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  • Cynthia Musah

Women Rise - Journeying Through Crisis

“Women can do what society thinks they cannot.”

My name is Cynthia Itbo Musah, a PhD student in Geography at the University of Waterloo. My research focuses on understanding the links between gender, work, and women's health in Sub-Saharan Africa (SSA), where women often engage in unpaid household work such as WASH management and caregiving. In my current project, I am exploring how work—both paid and unpaid—affects women's health and overall wellbeing throughout their lives, and seeking to identify what women need to recover from the effects of COVID-19 and prepare for other future health emergencies.

Cynthia (Right) and Bernard (Middle) Talking to a Respondent (Left)
Cynthia and Bernard

Over the past four months, I have been canvassing the streets of Mukono and Kisumu in Uganda and Kenya, respectively, interacting with women about their experiences during the COVID-19 pandemic. What struck me has been their incredible resilience in the face of profound challenges.

For many, the pandemic exacerbated existing barriers like limited access to water, healthcare, education, and economic opportunities. Many women have always been homemakers in sub-Saharan Africa, but since COVID-19 struck, they spent more hours trying to care for sick relatives and provide water and food for their visibly larger household sizes due to members returning home from their workplaces during the lockdowns.

This meant limited time to engage in their varied trading activities, which also became less viable during the lockdowns. They were also exposed to coronavirus infections at crowded water collection points. In a few cases, domestic violence increased due to more contact time with partners at home and the increased financial pressure.

But women in these communities are manoeuvring the crises well, and, sometimes, in very good spirits. They explain how the COVID-19 pandemic was not the first disaster to affect them. They have suffered cholera, flooding, and the HIV/AIDS epidemic. These experiences paradoxically toughened women and prepared them to navigate the COVID-19 virus.

“If we don’t do something about it, we will be asking the same question about women 10, 20, or 50 years from now.”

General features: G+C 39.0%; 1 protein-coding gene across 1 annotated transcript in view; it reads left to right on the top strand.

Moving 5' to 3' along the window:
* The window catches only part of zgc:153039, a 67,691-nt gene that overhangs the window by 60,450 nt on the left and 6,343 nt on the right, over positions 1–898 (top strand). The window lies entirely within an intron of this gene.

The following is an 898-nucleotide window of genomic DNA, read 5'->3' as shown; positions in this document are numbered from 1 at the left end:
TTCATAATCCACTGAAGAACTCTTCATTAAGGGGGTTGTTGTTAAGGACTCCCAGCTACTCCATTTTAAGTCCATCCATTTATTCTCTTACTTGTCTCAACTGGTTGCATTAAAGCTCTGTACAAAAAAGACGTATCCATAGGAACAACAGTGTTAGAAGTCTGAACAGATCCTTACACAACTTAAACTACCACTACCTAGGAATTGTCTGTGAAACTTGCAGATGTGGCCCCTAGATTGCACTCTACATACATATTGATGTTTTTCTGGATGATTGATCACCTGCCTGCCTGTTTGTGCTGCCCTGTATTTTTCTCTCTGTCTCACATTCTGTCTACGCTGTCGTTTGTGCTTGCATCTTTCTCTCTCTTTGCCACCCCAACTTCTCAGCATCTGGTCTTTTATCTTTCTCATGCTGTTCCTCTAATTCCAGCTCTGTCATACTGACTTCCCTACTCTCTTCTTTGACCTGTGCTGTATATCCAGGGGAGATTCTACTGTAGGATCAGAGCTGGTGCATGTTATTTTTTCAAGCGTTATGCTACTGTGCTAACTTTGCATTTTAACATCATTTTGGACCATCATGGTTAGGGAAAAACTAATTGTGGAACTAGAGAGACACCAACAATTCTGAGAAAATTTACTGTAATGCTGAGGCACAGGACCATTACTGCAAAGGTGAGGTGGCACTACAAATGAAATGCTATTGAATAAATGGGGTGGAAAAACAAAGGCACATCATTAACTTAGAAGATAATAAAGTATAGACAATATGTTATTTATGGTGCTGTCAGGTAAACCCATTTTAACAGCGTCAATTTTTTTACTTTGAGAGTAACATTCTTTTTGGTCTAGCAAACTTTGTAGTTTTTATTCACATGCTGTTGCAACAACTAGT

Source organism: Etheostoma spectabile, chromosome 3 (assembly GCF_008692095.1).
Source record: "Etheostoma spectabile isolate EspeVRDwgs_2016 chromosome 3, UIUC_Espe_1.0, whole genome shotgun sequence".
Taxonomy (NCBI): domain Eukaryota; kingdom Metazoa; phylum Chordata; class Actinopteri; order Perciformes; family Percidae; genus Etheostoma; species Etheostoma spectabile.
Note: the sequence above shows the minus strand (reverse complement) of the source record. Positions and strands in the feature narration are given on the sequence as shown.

Unfortunately, women can only do so much within the context of socio-cultural norms and socio-economic barriers tilted against them. What I found most enlightening were the systemic issues they identified as truly holding them back – not individual shortcomings but entrenched social and economic barriers. Most older women lacked schooling due to historical gender disparities. Others cited limited pathways to leadership roles. Unfortunately, the younger women are not doing any better.

I encountered several examples of girls who became pregnant and dropped out of school during the lockdowns. As one woman told me, “If we don’t do something about it [the situation on teenage pregnancy], we will be asking the same question about women [how can women be empowered?] 10, 20, or 50 years from now.”

A common hope was that future generations of girls might access opportunities, like the university education attained by one of the recently elected female members of parliament in the Kisumu. However, transforming gender norms requires tackling unequal power structures at their root. ‘We can do same [as their MP] if we were educated’ was one of the statements that stayed with me.

Cynthia (left) with Edna (Right)
Cynthia and Edna

As I draw closer to the end of my visit, and now reflecting on my observations thus far, two conclusions are apparent;

First, “Women can do what society thinks they cannot,” to quote the words of two of my participants. Women have demonstrated resilience and courage through the pandemic and are even taking up more responsibility for the socio-economic welfare of their households than ever before. Given the right supports, the future of women in sub-Saharan Africa looks bright.

Secondlye all have a role to play – researchers, civil society, and governments. I have been inspired by the work of Cohesu in Kenya and ROTOM in Uganda, our project partners. In my sojourn here, I have heard and witnessed the incredible impact they are making in the lives of women, girls, and children.

Witnessing how findings from past research partnerships, led by Professor Susan Elliott, my supervisor, are yielding results on the ground, gives me hope that with strategic partnerships between researchers, policymakers, and NGOs, we can transform socio-cultural and socio-economic barriers affecting women in Africa.

Thank you, Women Rise, Cohesu, ROTOM, and the University of Waterloo, for supporting me on this journey. 

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